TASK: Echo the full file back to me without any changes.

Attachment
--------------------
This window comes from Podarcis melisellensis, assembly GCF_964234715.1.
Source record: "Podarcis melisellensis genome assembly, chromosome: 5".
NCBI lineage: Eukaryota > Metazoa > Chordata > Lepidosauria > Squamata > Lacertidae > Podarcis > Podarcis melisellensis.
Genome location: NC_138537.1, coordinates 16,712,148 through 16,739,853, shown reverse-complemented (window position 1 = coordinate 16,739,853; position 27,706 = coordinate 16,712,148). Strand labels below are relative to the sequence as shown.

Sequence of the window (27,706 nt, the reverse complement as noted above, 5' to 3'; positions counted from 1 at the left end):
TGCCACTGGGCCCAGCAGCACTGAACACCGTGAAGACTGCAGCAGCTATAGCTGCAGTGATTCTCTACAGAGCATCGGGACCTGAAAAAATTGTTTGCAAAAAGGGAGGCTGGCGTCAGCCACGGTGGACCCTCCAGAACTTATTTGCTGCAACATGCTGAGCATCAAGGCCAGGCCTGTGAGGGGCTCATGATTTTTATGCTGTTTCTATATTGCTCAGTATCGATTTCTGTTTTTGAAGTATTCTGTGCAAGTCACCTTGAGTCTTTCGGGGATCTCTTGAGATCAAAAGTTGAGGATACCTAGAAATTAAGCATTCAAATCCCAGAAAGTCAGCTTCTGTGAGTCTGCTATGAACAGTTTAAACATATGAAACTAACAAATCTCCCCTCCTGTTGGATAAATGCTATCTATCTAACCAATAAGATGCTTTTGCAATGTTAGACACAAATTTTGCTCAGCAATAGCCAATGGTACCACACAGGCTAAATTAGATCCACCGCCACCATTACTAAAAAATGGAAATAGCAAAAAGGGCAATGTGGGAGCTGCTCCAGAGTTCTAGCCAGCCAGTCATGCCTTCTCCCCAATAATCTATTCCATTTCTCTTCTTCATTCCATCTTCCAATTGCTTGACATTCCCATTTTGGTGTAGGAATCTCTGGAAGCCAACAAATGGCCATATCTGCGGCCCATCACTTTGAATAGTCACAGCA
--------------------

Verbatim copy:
This window comes from Podarcis melisellensis, assembly GCF_964234715.1.
Source record: "Podarcis melisellensis genome assembly, chromosome: 5".
NCBI lineage: Eukaryota > Metazoa > Chordata > Lepidosauria > Squamata > Lacertidae > Podarcis > Podarcis melisellensis.
Genome location: NC_138537.1, coordinates 16,712,148 through 16,739,853, shown reverse-complemented (window position 1 = coordinate 16,739,853; position 27,706 = coordinate 16,712,148). Strand labels below are relative to the sequence as shown.

Sequence of the window (27,706 nt, the reverse complement as noted above, 5' to 3'; positions counted from 1 at the left end):
TGCCACTGGGCCCAGCAGCACTGAACACCGTGAAGACTGCAGCAGCTATAGCTGCAGTGATTCTCTACAGAGCATCGGGACCTGAAAAAATTGTTTGCAAAAAGGGAGGCTGGCGTCAGCCACGGTGGACCCTCCAGAACTTATTTGCTGCAACATGCTGAGCATCAAGGCCAGGCCTGTGAGGGGCTCATGATTTTTATGCTGTTTCTATATTGCTCAGTATCGATTTCTGTTTTTGAAGTATTCTGTGCAAGTCACCTTGAGTCTTTCGGGGATCTCTTGAGATCAAAAGTTGAGGATACCTAGAAATTAAGCATTCAAATCCCAGAAAGTCAGCTTCTGTGAGTCTGCTATGAACAGTTTAAACATATGAAACTAACAAATCTCCCCTCCTGTTGGATAAATGCTATCTATCTAACCAATAAGATGCTTTTGCAATGTTAGACACAAATTTTGCTCAGCAATAGCCAATGGTACCACACAGGCTAAATTAGATCCACCGCCACCATTACTAAAAAATGGAAATAGCAAAAAGGGCAATGTGGGAGCTGCTCCAGAGTTCTAGCCAGCCAGTCATGCCTTCTCCCCAATAATCTATTCCATTTCTCTTCTTCATTCCATCTTCCAATTGCTTGACATTCCCATTTTGGTGTAGGAATCTCTGGAAGCCAACAAATGGCCATATCTGCGGCCCATCACTTTGAATAGTCACAGCA